It can be argued that the jumpers were not trying to end their own lives, but instead take the only course of action available to save it. Sure, it was unlikely to do that, but given the choice between burning alive and being one of those people you occasionally hear about who jump from insane distances and somehow still alive, taking the second option is not suicide.

That One Guy (profile) says:

So much potential, so much to restrict...

People might send obscene stuff over the phone, better block that until it can be properly pre-screened.

People might send illegal stuff through the mail, better block that until every last package can be properly pre-screened.

People can use any number of things to do illegal things, better ban purchases until a system is in place to keep people safe from any abuses.

Privacy can allow people to do all sorts of obscene, heinous, and/or illegal actions, better start adding cameras everywhere to prevent that.

If they want to kill a tool just because some asshole misused it, and they want to be consistent, then their life is going to get a lot more restrictive and controlled.

Anonymous Anonymous Coward (profile) says:

Subject to some to be determined requirements

"Handling livestreaming safely includes having more than enough professional content moderators to handle the workload. Those workers also must have appropriate access to mental health support and safe working environments, so that even Facebook employees and contractors are not unduly scarred by brutal violence posted online."

Does that mean that you need one counselor for every 5 or 7 moderators, 24/7/365 cause you never know when the next idiot might jump the shark?

Does that mean that the counselors need special training, or would off the shelf therapists be applicable?

Does that mean that the moderators be housed in rubber rooms with nerf furniture?

Does that mean that they have to have moderators available for every language on the planet, or can they make their determinations from the video portion alone?

Or does that mean something much more drastic?

And in the end, after she has mandated these enormous expenditures, what will she have achieved? Not much, because there will be a different streaming media outlet that will not be considered social media and not subject to these draconian rules.

madasahatter (profile) says:

One Word: Idiot

Live streaming is not the fundamental problem while most of the live streams are innocuous and at worst banal. Since most (like vast majority) are at worst boring Facebook, et. al. are going to rely on the public flagging the stream before they take action. No matter what kind of system you have there is too much streamed at given moment for the service to actively monitor every stream. This is an inherent problem and my suggestion to the idiot is to grow up and deal with the problem in an adult manner; there is no fair or easy solution that will work other than relying on users flagging the content.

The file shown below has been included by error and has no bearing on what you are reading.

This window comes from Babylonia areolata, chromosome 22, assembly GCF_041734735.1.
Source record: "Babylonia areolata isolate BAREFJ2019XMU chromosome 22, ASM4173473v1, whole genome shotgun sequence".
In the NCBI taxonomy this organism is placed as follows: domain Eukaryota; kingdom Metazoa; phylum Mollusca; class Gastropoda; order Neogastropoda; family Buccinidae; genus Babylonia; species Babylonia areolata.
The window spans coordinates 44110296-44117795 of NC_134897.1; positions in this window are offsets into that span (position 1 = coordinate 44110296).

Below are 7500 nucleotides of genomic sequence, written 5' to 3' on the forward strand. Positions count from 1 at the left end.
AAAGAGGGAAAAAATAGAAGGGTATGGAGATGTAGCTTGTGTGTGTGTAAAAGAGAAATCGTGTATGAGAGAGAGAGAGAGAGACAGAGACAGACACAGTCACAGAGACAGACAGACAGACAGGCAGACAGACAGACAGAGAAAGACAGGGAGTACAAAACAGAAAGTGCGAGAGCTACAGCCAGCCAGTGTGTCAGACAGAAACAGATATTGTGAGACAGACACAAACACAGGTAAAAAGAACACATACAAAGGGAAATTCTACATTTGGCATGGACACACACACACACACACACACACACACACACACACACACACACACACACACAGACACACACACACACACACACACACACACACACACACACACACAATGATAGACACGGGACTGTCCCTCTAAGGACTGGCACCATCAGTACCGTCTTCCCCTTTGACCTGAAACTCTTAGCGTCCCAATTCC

Also, a good deal of the blame should be placed on the media (not TD) who breathlessly reported that video existed and implied people needed to watch it. If they kept their mouths shut far fewer would have know about it If the idiot wanted to do some good ask CNN, Fox, etc. why they had to mention it had been streamed; it really wasn’t relevant to the story.

Anonymous Coward says:

Immediate wide sweeping changes after a highly publicized event is how we got the PATRIOT Act and the unAmerican domestic spying dystopia that comes with it. I’m a fan of the definition of unAmerican as achieving ones means outside the bounds of the constitution. [i]That[/i] kinda of unAmerican.

I’m also a fan of the rule proposed that no sweeping changes are to be made until at minimum a year after a high profile event. Look I know the Kardashian series just ended on an incredibly emotional note, and the digital media bloggers have clucked themselves into ever more emotional heights over it. We’re not going to redefine the founding fathers as the Kardashians and ban all Netflix shows that are not the Kardashians. That’s fucking stupid.

Censorship is exactly as fucking stupid. The world has some risks. The adults in the room plan to minimize those risks as best possible with understanding that it’s impossible to ever completely eliminate all risk. The children in the room yell, "I want candy!" over and over again.

sophisticatedjanedoe (profile) says:

In the wake of Godwin’s murder, I recommended that Facebook Live broadcasts be time-delayed

In Soviet Union, "live" TV broadcasts were time-delayed. If it was a failed space rocket launch, the public didn’t need to know it – at all. If it was a national address by a senile, sedated leader and he would fart or, worse, drop dead in the middle of that – it would be something that never happens in the Country of Well-Developed Socialism: Soviet leaders were supposed to die in hospital.

Thank you, professor Grygiel, for your novel idea.